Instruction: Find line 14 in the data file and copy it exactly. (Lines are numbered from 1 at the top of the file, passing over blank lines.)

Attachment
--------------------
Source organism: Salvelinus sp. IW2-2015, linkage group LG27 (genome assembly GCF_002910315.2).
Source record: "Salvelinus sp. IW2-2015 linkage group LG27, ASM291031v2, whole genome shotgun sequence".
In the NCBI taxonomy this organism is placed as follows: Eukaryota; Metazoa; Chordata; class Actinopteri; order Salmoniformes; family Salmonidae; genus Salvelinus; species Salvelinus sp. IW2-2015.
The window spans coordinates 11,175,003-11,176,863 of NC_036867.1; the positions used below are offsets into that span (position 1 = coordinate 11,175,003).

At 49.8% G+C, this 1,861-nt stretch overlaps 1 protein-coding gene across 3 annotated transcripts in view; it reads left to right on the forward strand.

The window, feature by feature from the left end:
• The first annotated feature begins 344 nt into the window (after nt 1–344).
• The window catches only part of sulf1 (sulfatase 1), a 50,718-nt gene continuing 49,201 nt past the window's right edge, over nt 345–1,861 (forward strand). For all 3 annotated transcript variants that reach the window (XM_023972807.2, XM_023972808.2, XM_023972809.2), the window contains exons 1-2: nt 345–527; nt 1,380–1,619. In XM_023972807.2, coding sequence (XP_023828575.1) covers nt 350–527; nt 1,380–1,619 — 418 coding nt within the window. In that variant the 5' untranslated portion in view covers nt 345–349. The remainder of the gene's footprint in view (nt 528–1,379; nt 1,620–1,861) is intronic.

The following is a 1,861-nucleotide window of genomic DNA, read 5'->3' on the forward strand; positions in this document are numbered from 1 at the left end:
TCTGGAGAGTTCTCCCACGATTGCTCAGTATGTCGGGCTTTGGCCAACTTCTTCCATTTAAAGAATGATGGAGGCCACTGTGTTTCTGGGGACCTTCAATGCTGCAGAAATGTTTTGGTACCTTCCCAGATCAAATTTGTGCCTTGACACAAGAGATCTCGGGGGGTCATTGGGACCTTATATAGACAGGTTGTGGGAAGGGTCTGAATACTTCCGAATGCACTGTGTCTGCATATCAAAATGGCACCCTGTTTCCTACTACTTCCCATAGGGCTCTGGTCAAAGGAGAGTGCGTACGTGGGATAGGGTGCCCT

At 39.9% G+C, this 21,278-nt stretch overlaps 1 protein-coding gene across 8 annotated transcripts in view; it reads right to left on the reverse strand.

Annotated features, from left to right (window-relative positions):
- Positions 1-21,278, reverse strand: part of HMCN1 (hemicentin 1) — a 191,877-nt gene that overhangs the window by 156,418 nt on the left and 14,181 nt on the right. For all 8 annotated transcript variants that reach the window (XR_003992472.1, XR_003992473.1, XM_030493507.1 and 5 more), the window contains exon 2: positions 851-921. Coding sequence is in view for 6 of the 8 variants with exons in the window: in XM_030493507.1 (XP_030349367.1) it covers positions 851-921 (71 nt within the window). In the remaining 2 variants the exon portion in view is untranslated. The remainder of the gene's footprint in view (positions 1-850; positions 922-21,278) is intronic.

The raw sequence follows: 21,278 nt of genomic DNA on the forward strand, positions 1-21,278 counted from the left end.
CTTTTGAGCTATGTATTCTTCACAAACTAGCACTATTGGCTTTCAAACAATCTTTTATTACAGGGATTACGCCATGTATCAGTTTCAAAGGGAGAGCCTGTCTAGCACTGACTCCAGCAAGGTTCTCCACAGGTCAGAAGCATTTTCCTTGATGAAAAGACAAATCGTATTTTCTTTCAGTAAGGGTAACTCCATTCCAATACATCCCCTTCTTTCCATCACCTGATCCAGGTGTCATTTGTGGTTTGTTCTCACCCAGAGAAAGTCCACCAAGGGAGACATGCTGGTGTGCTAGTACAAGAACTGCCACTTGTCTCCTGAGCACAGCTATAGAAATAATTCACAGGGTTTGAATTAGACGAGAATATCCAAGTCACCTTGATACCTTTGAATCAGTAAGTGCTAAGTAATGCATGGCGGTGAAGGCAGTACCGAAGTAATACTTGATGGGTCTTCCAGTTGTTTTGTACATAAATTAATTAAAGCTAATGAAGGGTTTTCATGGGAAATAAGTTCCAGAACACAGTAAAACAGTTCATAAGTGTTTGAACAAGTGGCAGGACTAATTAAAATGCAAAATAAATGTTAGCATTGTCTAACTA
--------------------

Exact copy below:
The raw sequence follows: 21,278 nt of genomic DNA on the forward strand, positions 1-21,278 counted from the left end.